Beyond Basics: What Special Forces Can Teach Us About Hunting Deer Part II

 By Craig Dougherty

In its simplest form, hunting bad guys is about finding where they eat, sleep and have sex. However, Bill, a Chief Warrant Officer 3 in a special missions unit, and his troops never stop there.
They gather all kinds of bad-guy information and bring it together in a document called a concept of operations, or CONOP. I don’t want to get too deep into military jargon, but a CONOP is basically a plan. It identifies the mission, challenges, strategies and solutions of a situation. Basically, it’s what the guy in charge wants to accomplish and how he intends to do it. The more relevant information incorporated into the CONOP, the better. Deer hunters might simply call it a plan. That doesn’t mean a plan to simply grab your stuff and go hunting, but a detailed analysis of what deer you’re pursuing and how you plan to hunt him. Many good hunters hunt one deer, not just deer in general. After spending a few hours with Bill, I began to realize how important a thorough CONOP was to his passion for hunting bad guys and deer. Bill is a planner, and his CONOP experience makes him a real pro when preparing for a hunt. He prepares a plan, a fallback plan and a fallback to the fallback. I wouldn’t say he is an obsessive- compulsive planner about hunting, but he’s pretty close, and when you think about what he hunts (bad guys and deer), it’s understandable. The more we visited, the more I realized Bill and my son, Neil, were on the same page about hunting deer. Neil understands deer and how they interact with the land. He develops detailed hunting plans for our property and the properties of clients. He gathers data and folds it into a detailed plan. In Bill’s terms, Neil is developing a CONOP. He intimately understands how and why deer move on our property. He constantly monitors food sources and keeps a watchful eye on changing cover patterns. He knows which stands hunt well in specific winds and which ones to avoid. He knows when and how the neighbors hunt and folds it (and 100 other data points) into a plan. He uses cameras and binoculars to find the buck he wants and then starts patterning him with cameras. By the time he hunts a buck, he knows him like one of his children. And he knows how to hunt him. He is definitely a CONOP kind of guy and has the heads on the wall to prove it. I hit the woods when I feel like it. My stand choices might be based on the beauty of the autumn light coming through the leaves or the view. Or maybe I pick a stand because it’s easy to get into or close to the truck. Typically, when Neil asks why I chose a stand, I have some lame reason and wind up blurting out, “Because I felt like it.” No plan, no reason — just an idea of sorts. I’m definitely not a CONOP guy, and I don’t have the heads on the wall to prove it. I do get lucky once in a while and kill one.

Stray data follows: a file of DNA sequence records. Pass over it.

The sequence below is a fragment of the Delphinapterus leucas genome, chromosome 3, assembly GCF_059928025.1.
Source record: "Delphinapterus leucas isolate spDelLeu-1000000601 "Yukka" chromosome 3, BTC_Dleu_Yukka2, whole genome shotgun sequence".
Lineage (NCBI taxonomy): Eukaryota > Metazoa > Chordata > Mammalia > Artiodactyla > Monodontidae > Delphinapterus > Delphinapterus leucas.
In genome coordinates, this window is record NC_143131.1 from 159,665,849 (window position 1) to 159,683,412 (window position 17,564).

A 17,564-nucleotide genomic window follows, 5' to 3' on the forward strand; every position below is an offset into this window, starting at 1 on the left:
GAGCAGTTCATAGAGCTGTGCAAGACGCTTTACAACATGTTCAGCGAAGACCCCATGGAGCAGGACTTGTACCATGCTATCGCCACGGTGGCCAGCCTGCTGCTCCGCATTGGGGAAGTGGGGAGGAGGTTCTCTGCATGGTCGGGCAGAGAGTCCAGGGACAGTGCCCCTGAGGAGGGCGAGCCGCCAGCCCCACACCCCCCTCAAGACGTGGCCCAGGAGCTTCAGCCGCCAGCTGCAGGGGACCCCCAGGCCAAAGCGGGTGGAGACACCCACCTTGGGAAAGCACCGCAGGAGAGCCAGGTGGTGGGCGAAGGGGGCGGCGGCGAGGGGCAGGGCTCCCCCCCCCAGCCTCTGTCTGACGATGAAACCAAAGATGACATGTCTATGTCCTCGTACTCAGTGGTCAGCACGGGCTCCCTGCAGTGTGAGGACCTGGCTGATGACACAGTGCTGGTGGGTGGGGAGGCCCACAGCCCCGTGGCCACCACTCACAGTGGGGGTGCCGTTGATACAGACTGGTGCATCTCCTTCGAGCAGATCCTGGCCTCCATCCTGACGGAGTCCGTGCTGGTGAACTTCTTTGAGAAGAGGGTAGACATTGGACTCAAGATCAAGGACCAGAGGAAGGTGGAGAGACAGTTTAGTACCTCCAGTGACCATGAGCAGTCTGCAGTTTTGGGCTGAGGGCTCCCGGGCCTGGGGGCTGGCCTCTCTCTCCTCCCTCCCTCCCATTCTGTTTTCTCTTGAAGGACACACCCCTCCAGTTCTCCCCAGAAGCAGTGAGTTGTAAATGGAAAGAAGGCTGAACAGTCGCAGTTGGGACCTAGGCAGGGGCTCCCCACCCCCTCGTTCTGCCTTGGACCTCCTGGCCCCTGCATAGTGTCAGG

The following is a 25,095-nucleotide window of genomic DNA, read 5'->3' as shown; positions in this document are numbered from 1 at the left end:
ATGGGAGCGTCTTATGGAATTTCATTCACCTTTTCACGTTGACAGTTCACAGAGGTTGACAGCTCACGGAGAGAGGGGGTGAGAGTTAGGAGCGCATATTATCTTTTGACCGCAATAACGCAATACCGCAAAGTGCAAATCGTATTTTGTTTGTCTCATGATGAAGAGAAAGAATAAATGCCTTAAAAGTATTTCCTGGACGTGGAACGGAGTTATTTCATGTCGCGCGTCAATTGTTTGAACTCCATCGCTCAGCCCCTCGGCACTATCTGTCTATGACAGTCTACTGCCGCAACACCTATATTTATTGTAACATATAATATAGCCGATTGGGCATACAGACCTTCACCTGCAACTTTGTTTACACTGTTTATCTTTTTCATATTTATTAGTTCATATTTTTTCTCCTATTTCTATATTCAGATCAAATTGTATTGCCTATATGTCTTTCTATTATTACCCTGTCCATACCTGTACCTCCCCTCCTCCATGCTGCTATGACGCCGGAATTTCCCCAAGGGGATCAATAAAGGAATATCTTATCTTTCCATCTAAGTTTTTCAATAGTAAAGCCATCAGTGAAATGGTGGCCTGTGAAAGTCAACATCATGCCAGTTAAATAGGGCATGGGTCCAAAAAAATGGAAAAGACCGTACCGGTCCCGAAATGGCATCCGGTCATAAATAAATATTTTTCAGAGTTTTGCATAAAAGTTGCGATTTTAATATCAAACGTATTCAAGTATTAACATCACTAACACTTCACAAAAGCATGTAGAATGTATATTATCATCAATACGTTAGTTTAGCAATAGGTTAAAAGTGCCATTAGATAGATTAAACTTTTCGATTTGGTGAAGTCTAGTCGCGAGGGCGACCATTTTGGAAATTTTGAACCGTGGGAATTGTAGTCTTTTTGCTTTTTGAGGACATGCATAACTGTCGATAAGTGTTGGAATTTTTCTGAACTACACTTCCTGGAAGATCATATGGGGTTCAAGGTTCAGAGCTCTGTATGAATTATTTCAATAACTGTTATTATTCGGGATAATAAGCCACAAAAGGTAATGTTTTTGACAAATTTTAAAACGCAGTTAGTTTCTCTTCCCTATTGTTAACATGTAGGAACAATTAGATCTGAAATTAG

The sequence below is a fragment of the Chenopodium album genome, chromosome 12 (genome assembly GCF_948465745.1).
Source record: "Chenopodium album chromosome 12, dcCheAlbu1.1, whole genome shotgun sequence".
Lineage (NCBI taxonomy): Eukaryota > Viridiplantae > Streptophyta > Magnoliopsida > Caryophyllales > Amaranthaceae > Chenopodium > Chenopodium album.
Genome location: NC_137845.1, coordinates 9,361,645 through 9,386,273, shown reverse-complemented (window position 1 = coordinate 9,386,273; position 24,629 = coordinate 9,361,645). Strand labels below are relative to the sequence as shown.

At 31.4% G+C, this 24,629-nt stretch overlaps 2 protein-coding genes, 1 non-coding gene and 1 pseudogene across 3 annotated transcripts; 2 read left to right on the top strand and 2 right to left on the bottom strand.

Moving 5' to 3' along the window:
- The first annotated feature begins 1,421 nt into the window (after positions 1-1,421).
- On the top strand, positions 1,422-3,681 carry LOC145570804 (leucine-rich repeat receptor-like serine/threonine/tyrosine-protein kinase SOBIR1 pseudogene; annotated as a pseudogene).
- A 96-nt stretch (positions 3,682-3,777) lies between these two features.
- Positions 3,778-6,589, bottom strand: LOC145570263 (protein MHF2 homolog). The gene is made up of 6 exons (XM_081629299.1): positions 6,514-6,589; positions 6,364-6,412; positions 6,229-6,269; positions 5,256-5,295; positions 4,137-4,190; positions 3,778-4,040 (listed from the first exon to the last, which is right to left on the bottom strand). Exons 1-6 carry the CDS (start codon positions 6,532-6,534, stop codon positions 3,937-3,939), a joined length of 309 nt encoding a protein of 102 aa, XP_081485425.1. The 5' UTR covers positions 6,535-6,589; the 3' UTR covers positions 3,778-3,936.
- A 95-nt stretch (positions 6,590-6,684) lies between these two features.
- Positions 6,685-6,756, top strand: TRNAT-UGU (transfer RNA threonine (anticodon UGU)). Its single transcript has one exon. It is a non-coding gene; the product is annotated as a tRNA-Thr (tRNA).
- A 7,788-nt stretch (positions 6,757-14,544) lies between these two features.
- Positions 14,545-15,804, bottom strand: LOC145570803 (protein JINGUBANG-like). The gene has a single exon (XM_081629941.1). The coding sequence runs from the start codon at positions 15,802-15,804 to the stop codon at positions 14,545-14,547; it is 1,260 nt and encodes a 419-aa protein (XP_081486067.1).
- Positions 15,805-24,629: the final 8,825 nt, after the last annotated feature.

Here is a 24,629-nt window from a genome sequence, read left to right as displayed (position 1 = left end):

What Kind of Hunter Are You?

Digitals don’t lie. If you think there’s no place in hunting for digital technology, you’d better think again or at least talk to Bill. He uses digital stuff every day in operations. Digital technology lets him zoom in from 30,000 feet to three inches. He takes pictures, intercepts messages and listens into conversations. He’s a big fan of cameras, and photos are an intricate part of anything he does tracking down terrorists. He takes pictures from three feet to 30,000 feet. He needs a good look at the enemy and must decide if he’s the bad guy he’s pursuing. He uses auto-recognition cameras and an ALICE pack full of electronic special-purpose tools designed to keep track of those guys. In his line of work, you must know the difference between a bomb builder and his twin brother. You have to know where the bad guys are, where they’ve been and where they’re going. He uses all kinds of gadgets and specially designed apps to keep track of the enemy — some top secret, some not so much. He’s even designed a few gadgets to keep track of deer he’s chasing back home. Neil drooled when he heard about the surveillance stuff Bill was working with. I saw the if-only wheels spinning a million miles per hour in his head. When Bill pulled out a homemade deer-activitymonitoring device, Neil about turned inside out. “If only I had a few dozen of those,” he muttered. Each year, Neil analyzes about 200,000 deer photos. They tell him where deer are feeding, when they show up and how they get there. He uses cameras to identify rut behavior and tell him when it’s time to move on Mr. Big. Cameras are a necessary component of his attack plan. He uses chip and texting (cellphone technology) cameras. Cameras using cellphone technology tell him what’s going on in real time, which is often the difference between knowing and wondering. A big part of Neil’s hunting technique is keeping track of what’s going on with the deer he’s hunting. He wants to know what they are doing at all times. Neil goes almost paranoid when a deer he’s after disappears for any time. He has always been a big fan of game cameras and has the properties he manages rigged with remote setups so he can monitor things from hundreds of miles away. Again, he and Bill are on the same page with surveillance cameras. The only difference is that Bill’s can do a lot more, such as peek in a window at 30,000 feet and identify and keep track of who they photographed and where. Cameras have become a staple of the modern deer hunter. The trick is to use them to help you put your hunting plan together, not just to judge your annual big-buck beauty contest. We rely on them to tell us what’s going on in the deer woods. Our cameras tell us what deer are eating, where they’re sleeping and when they’re breeding. We like cameras that relay pictures in text-like digital-message formats. The less scent and disturbance in the woods, the better. Neil spends more time messing with photos than hunting deer. And therein lies the problem. He needs a technology to identify and track individual bucks for him. No wonder he and Bill are becoming buddies. If only he could borrow Bill’s gear for a season.